As you might suspect, the participants in this tour all fly turbine airplanes. How else could they fly with a greater degree of safety and comfort on such daunting and exotic legs as those taking them to India, Thailand, Cambodia, Vietnam, and the Peoples Republic of China?
As I write this, I’m in the Chateau Frontenac Hotel in Quebec City. It’s one of the chain of hotels set up by the Canadian Pacific railroad, back in the early part of the last century. It’s right on the Saint Lawrence river.
So far, a few participants have shown up. There’s my ride, Jeff Yusem’s Beech Duke, which has the “Royal Turbine” modification–it has a pair of 550-shp PT6As. Yusem’s from Aspen, Colorado. A TBM 700, a PC-12, and a Cessna Mustang are to arrive later today. The Duke does 290 knots true at FL270, burning just 66 gph (that’s for both engines).
Our first daily briefing is set for 4 p.m. today. We’ll be discussing the weather for what looks like (things can always change) our next two legs. The first will go to Goose Bay, Labrador. The next goes from Goose to fabled Narsarsuaq, Greenland. A north-south occluded front is now stalled over Narsarsuaq, and we’re hoping the forecast for it to move east will hold up. There’s another weather briefing before takeoff tomorrow.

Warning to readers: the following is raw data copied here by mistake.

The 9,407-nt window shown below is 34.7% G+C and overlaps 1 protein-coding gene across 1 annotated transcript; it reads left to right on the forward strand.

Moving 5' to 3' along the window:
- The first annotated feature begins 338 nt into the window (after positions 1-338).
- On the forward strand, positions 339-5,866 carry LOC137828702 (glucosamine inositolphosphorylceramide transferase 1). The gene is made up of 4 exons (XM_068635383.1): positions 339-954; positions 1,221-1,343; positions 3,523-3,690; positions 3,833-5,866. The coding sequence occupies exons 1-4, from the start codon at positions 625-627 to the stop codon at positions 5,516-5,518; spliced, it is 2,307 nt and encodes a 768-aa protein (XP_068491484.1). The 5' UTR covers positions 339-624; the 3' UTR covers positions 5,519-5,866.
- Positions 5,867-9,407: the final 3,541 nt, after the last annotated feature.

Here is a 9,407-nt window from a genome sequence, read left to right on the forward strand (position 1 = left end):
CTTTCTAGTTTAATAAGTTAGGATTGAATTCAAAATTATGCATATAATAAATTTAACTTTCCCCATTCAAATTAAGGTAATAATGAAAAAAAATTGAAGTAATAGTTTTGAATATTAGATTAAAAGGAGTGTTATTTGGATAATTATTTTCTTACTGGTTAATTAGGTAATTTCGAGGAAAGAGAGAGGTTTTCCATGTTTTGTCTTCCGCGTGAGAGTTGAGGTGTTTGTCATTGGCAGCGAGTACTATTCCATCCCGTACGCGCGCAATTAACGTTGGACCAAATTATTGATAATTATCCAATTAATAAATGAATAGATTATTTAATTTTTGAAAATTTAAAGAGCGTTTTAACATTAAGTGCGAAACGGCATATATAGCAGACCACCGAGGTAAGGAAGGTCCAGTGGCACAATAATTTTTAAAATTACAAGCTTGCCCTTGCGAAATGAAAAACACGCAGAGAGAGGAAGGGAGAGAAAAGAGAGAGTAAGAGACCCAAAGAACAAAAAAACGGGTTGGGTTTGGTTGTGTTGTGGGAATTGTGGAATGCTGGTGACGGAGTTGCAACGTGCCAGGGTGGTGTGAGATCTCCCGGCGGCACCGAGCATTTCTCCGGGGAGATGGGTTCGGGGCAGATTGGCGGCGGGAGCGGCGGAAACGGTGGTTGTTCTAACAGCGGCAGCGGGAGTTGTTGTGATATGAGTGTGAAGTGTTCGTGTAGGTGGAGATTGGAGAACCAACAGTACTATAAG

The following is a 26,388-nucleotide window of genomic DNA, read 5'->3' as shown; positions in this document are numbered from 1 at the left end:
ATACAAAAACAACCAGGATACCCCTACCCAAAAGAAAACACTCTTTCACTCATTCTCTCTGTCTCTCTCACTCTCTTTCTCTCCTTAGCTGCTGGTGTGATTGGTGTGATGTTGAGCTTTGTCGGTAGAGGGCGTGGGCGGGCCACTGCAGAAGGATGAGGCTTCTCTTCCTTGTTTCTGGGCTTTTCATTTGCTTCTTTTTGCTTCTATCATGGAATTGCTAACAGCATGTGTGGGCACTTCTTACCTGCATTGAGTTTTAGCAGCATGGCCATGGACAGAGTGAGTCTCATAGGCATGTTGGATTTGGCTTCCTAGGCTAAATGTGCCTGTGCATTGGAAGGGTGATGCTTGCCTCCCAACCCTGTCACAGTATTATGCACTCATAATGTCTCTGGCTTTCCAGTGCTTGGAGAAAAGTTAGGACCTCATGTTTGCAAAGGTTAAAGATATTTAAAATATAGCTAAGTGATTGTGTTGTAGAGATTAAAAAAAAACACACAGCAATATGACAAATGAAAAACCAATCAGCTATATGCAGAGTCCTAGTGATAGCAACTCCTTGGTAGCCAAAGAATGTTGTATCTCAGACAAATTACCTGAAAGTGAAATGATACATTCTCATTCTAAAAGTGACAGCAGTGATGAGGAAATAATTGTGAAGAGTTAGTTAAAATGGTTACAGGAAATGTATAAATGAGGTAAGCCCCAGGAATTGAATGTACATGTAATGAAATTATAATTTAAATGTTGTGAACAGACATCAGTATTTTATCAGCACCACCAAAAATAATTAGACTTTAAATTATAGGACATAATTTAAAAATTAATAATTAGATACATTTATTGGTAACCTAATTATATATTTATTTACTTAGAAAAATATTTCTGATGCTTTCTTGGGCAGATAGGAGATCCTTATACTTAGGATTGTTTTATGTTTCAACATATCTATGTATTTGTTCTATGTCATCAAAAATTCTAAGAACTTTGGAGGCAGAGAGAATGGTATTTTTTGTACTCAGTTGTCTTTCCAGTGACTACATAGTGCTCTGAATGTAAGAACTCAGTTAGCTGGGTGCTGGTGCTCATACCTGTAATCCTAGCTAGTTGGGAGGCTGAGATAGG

I’ll keep you posted along the way. For me, this trip (I’m getting off at Paris) represents a huge contrast to the crossings I’ve made before. All of those were deliveries–driven by pressures to get through on a rigid schedule, and often decidedly non-luxurious. On this one, Air Journey has done all the yeoman’s work of transfers, reservations, flight plans, and clearances.
But blue water is blue water. We all have our rafts and our portable emergency transmitters. And I once more–sigh–have my Gumby suit. It’s a big floppy orange thing that keeps you warm should you ditch, and even keeps you afloat. My SPOT satellite personal tracker should transmit my position, superimpose it on a Google earth map, and deliver it to me trusties at AOPA, but perhaps we’re too far north for the satellite to read it. I’ll keep trying.
Tags: Tom Horne